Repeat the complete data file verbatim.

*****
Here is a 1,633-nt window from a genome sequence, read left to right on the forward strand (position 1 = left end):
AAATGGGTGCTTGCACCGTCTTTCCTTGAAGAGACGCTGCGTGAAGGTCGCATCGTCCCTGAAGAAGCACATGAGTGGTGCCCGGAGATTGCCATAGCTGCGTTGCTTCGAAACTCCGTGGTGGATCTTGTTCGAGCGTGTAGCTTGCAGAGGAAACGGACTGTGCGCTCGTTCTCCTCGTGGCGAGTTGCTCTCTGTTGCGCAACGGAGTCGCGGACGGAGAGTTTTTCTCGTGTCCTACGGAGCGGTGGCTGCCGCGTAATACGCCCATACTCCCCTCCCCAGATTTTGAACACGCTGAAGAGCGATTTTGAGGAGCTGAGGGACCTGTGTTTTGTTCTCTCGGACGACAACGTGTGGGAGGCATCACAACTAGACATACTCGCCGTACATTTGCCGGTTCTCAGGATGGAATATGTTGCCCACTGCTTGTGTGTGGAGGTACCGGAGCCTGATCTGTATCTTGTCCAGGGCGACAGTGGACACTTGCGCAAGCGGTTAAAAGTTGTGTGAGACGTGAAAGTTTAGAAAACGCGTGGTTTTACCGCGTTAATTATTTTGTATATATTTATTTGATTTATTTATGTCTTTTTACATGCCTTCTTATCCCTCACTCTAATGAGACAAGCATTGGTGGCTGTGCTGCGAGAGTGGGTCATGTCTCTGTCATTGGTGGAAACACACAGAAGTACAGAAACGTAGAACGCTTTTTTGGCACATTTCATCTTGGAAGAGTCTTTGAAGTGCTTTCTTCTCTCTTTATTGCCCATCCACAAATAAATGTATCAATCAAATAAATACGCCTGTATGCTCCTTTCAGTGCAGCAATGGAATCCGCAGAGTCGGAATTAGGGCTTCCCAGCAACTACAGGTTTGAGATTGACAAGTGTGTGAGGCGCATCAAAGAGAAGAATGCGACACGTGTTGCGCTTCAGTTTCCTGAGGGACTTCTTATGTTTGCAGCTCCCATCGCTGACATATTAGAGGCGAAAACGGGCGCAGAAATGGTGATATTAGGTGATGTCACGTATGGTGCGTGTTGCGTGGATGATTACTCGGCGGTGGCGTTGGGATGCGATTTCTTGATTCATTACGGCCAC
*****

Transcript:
Here is a 1,633-nt window from a genome sequence, read left to right on the forward strand (position 1 = left end):
AAATGGGTGCTTGCACCGTCTTTCCTTGAAGAGACGCTGCGTGAAGGTCGCATCGTCCCTGAAGAAGCACATGAGTGGTGCCCGGAGATTGCCATAGCTGCGTTGCTTCGAAACTCCGTGGTGGATCTTGTTCGAGCGTGTAGCTTGCAGAGGAAACGGACTGTGCGCTCGTTCTCCTCGTGGCGAGTTGCTCTCTGTTGCGCAACGGAGTCGCGGACGGAGAGTTTTTCTCGTGTCCTACGGAGCGGTGGCTGCCGCGTAATACGCCCATACTCCCCTCCCCAGATTTTGAACACGCTGAAGAGCGATTTTGAGGAGCTGAGGGACCTGTGTTTTGTTCTCTCGGACGACAACGTGTGGGAGGCATCACAACTAGACATACTCGCCGTACATTTGCCGGTTCTCAGGATGGAATATGTTGCCCACTGCTTGTGTGTGGAGGTACCGGAGCCTGATCTGTATCTTGTCCAGGGCGACAGTGGACACTTGCGCAAGCGGTTAAAAGTTGTGTGAGACGTGAAAGTTTAGAAAACGCGTGGTTTTACCGCGTTAATTATTTTGTATATATTTATTTGATTTATTTATGTCTTTTTACATGCCTTCTTATCCCTCACTCTAATGAGACAAGCATTGGTGGCTGTGCTGCGAGAGTGGGTCATGTCTCTGTCATTGGTGGAAACACACAGAAGTACAGAAACGTAGAACGCTTTTTTGGCACATTTCATCTTGGAAGAGTCTTTGAAGTGCTTTCTTCTCTCTTTATTGCCCATCCACAAATAAATGTATCAATCAAATAAATACGCCTGTATGCTCCTTTCAGTGCAGCAATGGAATCCGCAGAGTCGGAATTAGGGCTTCCCAGCAACTACAGGTTTGAGATTGACAAGTGTGTGAGGCGCATCAAAGAGAAGAATGCGACACGTGTTGCGCTTCAGTTTCCTGAGGGACTTCTTATGTTTGCAGCTCCCATCGCTGACATATTAGAGGCGAAAACGGGCGCAGAAATGGTGATATTAGGTGATGTCACGTATGGTGCGTGTTGCGTGGATGATTACTCGGCGGTGGCGTTGGGATGCGATTTCTTGATTCATTACGGCCAC